Children and Young People’s Mental Health and Wellbeing coalition’s submission in response to the Privacy Legislation Amendment (Enhancing Online Privacy and Other Measures) Bill 2021

8 Dec, 2021

What is the Bill?

The Bill paves the way for the introduction of an Online Privacy Code. The Code will apply to three types of organisation, social media platforms, data brokers and other larger online platforms. If passed in parliament, the code once developed, would be enforced through the current regulatory powers held by the Australian Information Commissioner and the Office of the Australian Information Commissioner (OAIC).

Why is it Important?

The online world presents many risks for young people’s mental health, from cyberbullying to unrealistic body ideals. It can expose them to risky behaviours, increased commercial and social pressures and relentless content exposure. A strong focus on data protection can reduce risks and help make the digital world a better place for children and young people.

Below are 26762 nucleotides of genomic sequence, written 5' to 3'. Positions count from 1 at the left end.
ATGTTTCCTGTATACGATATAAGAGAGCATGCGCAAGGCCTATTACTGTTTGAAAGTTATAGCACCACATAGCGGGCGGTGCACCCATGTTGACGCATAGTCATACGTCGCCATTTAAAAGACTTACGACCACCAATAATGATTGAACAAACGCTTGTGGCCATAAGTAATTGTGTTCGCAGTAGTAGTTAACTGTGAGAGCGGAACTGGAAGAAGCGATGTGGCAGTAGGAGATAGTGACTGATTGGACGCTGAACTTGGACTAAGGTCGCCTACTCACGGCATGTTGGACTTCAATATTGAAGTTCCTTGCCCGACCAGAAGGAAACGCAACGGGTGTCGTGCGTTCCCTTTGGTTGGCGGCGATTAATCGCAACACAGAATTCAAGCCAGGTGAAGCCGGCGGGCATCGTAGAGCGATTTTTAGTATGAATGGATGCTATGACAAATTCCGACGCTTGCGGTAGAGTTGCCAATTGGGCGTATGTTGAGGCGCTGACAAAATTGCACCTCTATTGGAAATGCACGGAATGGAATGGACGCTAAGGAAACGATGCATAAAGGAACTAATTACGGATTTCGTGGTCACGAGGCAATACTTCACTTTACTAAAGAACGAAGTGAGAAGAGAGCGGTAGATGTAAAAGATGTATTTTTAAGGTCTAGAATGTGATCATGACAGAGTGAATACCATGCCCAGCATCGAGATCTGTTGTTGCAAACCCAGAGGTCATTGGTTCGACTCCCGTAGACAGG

The Coalition

InsideOut Institute together with Reset Australia spearheaded the formation of a coalition of organisations concerned about the implications of privacy and data use on the mental health of Australia’s children and young people. In consultation, many areas of risk were identified over a broad spectrum of mental health. The prepared joint submission broadly supports the bill and the need for regulation in the use of data whilst identifying specific recommendations to enhance the bill further.

Why this is Particularly Important for Eating Disorders

In consultation with young people with lived experience of eating disorders, InsideOut identified multiple problems with the use of children and young people’s data and the risks this creates to the development and maintenance of eating disorders including;

  • Profiling via the use of data (web search history, social media posts, content views etc) can expose children and young people to advertising for apps and products that may seem helpful and ‘healthy’ but instead fuel the discorded behaviours and beliefs involved in developing eating disorders. This is specifically relevant to children who are less able to distinguish between advertising and information in digital context.
  • Recommending content based on current viewing or search history can re-enforce unrealistic body ideals and lead to the promotion of disordered eating and behaviours, as well as leading to harmful communities and friend suggestions. This access to harmful content and communities can have the effect of ‘normalising’ disordered eating and trigger the emulation of these destructive behaviours.